14

A friend is looking for a translation of his album title to English. The title in Persian roughly means "slogan wishes" if split apart and translated word by word. The actual meaning is "wishes that everybody chants like a slogan but most neither work towards nor achieve." What would you call it in English?

  • 2
    Things like a cure for cancer, eternal life, an end to world hunger come to mind. Ironically, we've made some progress on that last one, only to replace it with an increasing global obesity problem. – FumbleFingers Jan 14 '18 at 13:34
  • @FumbleFingers Well I'm not really looking for examples of it, but rather a general word or a short phrase that incompasses such wishes, if there was any. – shayan Jan 14 '18 at 13:39
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    @StoneyB: Or pious hopes, perhaps. That usually implies ambitions unlikely to be fulfilled (because as we all know, if wishes were horses, beggars would ride). – FumbleFingers Jan 14 '18 at 13:59
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    @StoneyB "pious hopes" looks convincing – shayan Jan 14 '18 at 14:04
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27

Consider calling them platitudes.

platitude noun A remark or statement, especially one with a moral content, that has been used too often to be interesting or thoughtful. ‘she began uttering liberal platitudes’ - ODO

A platitude is a trite, meaningless, or prosaic statement, generally directed at quelling social, emotional, or cognitive unease. Platitudes are geared towards presenting a shallow, unifying wisdom over a difficult topic. However, they are too general and overused to be anything more than undirected statements with ultimately little meaningful contribution towards a solution. - wikipedia

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    This one does it for me! When I proposed pious hopes as a compound noun in an earlier comment, I didn't really think there would be a single-word term. But I note that pious platitudes gets nearly as many hits in Google Books - and when I stop to think about it, it seems to me pious is invariably implied anyway, so I think you've nailed this question on the "one-word answer" front. – FumbleFingers Jan 14 '18 at 14:39
  • The answer is spot on, so +1, but would I also suggest it as the title of a pop album? Hmm... it's definitely shorter than the OP's title though. – Mari-Lou A Jan 14 '18 at 14:46
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    @Mari-LouA Why not? Rolling Stone's top-ranked album of 2017 is "Melodrama", with "Rainbow" and "Reputation" coming 2nd and 3rd - all single word titles. "Platitudes" sounds pretty evocative. Maybe I'll make use of it. Even here: Platitudes ... by ELU hmm, seems fitting, somehow. :) – Lawrence Jan 14 '18 at 14:53
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    @Mari-Lou A: Punning is the lowest form of wit, but I can certainly imagine an album being called [Im]pious plattertudes. And I did find Category Archives: Plattertudes. CDs, Tapes and Vinyl reviewed! on WordPress. – FumbleFingers Jan 14 '18 at 14:54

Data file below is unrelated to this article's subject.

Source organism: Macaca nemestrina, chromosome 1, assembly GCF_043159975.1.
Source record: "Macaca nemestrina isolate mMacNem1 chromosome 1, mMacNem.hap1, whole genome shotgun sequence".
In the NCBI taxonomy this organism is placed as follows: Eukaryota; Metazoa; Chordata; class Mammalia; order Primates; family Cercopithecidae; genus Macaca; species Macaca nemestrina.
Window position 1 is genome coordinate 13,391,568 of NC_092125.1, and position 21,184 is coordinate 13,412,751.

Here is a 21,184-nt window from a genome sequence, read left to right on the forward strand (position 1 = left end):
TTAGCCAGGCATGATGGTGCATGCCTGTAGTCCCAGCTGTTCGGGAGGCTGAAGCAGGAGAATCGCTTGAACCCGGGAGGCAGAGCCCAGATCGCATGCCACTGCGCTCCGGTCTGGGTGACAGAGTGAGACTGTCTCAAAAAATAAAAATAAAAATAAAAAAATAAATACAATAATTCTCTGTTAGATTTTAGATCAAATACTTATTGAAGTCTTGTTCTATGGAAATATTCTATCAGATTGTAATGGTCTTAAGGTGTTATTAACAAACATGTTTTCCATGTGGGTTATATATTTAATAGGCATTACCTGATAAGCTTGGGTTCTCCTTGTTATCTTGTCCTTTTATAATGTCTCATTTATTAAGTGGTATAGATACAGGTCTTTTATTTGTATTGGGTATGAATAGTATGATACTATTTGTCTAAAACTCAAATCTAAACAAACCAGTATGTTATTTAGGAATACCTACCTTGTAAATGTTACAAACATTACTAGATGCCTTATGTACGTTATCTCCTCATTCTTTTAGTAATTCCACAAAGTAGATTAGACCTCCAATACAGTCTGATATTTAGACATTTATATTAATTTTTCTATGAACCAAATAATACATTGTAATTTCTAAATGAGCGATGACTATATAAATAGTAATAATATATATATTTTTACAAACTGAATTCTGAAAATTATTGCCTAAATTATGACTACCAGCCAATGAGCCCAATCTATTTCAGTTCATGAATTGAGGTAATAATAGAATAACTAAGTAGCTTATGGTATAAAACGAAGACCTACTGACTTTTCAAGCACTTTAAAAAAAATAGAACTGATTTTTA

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    This doesn't quite work for me; when I think of platitudes, I think of some bromide that suggests that a problem has already been solved or will solve itself, rather than a statement of hope or ambition about solving the problem. In other words, something like "you look fine the way you are" rather than "my New Year's resolution is to lose weight," or "humans are adaptable" rather than "we should solve global warming." – 1006a Jan 14 '18 at 20:54
17

From Merriam-Webster:

lip service

noun
an avowal of advocacy, adherence, or allegiance expressed in words but not backed by deeds —usually used with pay

Similarly from AHD:

Verbal expression of agreement or allegiance, unsupported by real conviction or action; hypocritical respect.

Lip service continues to be paid to resolving regional conflicts, but there is no sense of urgency (Henry A. Kissinger).

And most pithily from Vocabulary.com:

an expression of agreement that is not supported by real conviction

Some relevant synonyms given by Thesaurus.com include:

  • empty talk
  • hollow words
  • hypocrisy
  • insincerity
  • jive
  • sham
  • smooth talk
  • sweet talk
  • token agreement / tokenism¹

¹ In the only making a symbolic effort sense, not in the sense specific to affirmative-action or similar law.

10

While the previous answers are quite good, I would also suggest you consider pipe dreams:

an illusory or fantastic plan, hope, or story

Example: His plan for starting his own business was just a pipe dream.

Synonyms: conceit, daydream, delusion, illusion, fantasy

Related words: mirage, concoction, fable, fabrication, fiction, invention

Definition of pipe dream for English Language Learners: a hope, wish, or dream that is impossible to achieve or not practical

Source: Merriam-Webster

2

Focusing on the "nobody is doing anything about them" part, you may describe them as idle wishes:

(adjective) 3 : not based on anything real or serious • an idle threat
from m-w.com

0

This word carries a lot of specific connotations that your friend probably don't want for his/her album, but the (quite new) idea of slacktivism could be fairly well described that way.

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